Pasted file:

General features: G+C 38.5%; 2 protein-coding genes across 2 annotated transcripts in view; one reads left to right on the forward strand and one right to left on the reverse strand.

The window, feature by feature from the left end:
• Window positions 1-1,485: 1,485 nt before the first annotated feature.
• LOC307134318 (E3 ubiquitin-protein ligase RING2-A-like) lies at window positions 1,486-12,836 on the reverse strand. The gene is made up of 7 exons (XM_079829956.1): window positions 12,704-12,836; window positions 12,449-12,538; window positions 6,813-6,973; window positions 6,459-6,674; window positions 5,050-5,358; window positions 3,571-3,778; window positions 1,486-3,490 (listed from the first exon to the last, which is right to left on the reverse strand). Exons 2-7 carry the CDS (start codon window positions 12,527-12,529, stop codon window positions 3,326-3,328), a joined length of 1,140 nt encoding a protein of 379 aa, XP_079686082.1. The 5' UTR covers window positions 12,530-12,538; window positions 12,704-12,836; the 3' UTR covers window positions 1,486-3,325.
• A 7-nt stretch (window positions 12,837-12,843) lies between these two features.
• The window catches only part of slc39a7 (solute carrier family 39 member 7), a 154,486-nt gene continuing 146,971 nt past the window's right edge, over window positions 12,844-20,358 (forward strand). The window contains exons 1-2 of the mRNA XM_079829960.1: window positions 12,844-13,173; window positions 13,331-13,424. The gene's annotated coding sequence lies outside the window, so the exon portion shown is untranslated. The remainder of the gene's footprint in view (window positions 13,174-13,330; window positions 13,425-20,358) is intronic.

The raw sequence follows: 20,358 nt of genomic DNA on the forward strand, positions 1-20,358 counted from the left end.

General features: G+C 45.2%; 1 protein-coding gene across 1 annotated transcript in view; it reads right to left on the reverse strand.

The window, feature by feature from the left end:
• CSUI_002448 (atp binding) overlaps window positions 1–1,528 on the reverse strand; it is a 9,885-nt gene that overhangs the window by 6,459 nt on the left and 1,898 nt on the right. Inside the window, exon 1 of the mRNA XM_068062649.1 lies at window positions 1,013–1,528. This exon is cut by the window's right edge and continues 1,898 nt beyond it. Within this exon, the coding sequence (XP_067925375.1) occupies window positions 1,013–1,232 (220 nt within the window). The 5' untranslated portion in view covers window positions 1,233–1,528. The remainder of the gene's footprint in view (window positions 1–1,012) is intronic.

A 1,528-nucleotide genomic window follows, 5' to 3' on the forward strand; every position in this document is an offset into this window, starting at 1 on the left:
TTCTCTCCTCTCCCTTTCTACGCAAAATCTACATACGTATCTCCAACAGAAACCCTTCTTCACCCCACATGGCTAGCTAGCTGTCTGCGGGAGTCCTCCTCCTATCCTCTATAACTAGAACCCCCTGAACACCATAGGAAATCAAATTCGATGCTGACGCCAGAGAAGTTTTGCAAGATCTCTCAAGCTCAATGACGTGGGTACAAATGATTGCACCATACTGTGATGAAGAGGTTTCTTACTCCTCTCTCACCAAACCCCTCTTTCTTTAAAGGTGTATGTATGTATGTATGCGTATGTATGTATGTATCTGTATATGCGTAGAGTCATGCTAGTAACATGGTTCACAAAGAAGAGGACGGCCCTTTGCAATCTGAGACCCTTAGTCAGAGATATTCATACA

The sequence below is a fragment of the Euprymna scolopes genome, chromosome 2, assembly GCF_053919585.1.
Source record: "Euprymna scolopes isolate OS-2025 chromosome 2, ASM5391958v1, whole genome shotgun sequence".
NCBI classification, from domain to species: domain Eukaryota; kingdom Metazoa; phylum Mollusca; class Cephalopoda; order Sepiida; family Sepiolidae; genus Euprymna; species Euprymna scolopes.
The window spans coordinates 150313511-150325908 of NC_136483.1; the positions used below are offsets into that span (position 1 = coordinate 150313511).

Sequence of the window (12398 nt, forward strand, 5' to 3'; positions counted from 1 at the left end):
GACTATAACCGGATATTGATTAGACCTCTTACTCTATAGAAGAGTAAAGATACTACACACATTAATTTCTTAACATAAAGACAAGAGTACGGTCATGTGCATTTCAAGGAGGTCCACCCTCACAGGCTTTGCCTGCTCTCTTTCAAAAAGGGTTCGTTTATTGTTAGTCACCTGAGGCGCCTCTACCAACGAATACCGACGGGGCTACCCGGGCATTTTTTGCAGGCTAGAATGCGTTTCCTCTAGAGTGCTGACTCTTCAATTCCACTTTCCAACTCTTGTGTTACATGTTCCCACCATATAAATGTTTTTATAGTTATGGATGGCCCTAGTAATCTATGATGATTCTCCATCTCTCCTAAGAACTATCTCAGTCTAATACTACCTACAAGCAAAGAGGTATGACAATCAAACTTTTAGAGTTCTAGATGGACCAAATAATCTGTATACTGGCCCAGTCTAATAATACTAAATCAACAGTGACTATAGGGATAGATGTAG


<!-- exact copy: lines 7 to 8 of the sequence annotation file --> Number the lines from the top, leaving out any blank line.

The raw sequence follows: 20,358 nt of genomic DNA on the forward strand, positions 1-20,358 counted from the left end.

General features: G+C 45.2%; 1 protein-coding gene across 1 annotated transcript in view; it reads right to left on the reverse strand.